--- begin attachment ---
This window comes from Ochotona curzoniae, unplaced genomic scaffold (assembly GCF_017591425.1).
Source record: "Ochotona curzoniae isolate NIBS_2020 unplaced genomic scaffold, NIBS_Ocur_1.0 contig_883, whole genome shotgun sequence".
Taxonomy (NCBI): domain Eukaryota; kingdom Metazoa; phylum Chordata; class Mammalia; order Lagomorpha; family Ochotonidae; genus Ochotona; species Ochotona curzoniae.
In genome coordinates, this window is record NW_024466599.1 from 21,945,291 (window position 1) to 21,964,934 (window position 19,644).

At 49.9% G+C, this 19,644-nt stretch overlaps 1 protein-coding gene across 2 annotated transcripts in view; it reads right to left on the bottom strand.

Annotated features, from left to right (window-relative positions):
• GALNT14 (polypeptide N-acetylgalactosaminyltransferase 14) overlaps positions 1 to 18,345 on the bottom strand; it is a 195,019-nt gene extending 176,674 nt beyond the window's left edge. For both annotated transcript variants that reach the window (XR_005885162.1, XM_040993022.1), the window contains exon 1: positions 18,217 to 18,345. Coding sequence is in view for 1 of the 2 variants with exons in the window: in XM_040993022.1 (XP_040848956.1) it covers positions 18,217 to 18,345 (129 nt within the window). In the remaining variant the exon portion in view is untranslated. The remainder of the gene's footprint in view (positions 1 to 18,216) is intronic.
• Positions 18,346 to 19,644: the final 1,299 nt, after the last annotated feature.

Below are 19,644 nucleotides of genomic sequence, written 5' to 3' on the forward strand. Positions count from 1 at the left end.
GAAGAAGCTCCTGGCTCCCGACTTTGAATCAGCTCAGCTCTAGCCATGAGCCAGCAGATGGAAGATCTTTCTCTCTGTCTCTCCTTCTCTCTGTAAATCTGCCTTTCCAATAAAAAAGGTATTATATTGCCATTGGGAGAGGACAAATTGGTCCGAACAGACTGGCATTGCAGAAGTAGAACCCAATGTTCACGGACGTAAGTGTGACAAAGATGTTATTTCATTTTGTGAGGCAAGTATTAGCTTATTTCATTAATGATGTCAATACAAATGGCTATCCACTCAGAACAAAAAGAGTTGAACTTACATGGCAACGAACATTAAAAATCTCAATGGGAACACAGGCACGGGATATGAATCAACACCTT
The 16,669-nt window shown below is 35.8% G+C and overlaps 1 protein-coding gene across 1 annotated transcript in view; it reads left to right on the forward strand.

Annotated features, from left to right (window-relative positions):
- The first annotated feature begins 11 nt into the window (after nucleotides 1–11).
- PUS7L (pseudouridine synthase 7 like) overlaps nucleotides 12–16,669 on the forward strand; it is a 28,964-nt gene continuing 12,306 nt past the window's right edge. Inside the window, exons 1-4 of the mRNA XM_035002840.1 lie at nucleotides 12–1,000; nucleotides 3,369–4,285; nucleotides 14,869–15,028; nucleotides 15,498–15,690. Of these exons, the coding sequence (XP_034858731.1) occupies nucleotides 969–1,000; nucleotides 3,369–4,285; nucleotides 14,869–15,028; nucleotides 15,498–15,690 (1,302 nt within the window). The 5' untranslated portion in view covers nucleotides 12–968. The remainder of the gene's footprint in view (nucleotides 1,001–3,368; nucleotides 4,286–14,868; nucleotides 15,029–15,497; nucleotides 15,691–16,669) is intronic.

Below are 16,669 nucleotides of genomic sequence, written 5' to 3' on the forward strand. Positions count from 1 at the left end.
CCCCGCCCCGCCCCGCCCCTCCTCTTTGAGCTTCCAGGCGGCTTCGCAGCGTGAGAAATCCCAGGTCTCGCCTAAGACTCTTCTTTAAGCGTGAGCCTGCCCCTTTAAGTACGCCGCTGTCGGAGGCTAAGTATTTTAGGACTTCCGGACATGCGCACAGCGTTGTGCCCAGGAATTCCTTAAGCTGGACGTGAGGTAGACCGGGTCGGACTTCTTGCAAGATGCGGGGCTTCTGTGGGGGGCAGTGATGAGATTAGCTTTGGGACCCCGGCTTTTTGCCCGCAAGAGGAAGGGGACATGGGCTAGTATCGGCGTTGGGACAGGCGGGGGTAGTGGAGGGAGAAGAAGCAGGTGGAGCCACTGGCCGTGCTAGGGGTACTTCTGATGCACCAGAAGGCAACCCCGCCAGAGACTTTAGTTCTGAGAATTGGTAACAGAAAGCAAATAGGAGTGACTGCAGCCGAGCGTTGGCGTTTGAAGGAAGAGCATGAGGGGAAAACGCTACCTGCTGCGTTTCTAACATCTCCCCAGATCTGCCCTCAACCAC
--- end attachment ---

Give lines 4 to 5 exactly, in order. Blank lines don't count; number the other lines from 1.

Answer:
In genome coordinates, this window is record NW_024466599.1 from 21,945,291 (window position 1) to 21,964,934 (window position 19,644).

At 49.9% G+C, this 19,644-nt stretch overlaps 1 protein-coding gene across 2 annotated transcripts in view; it reads right to left on the bottom strand.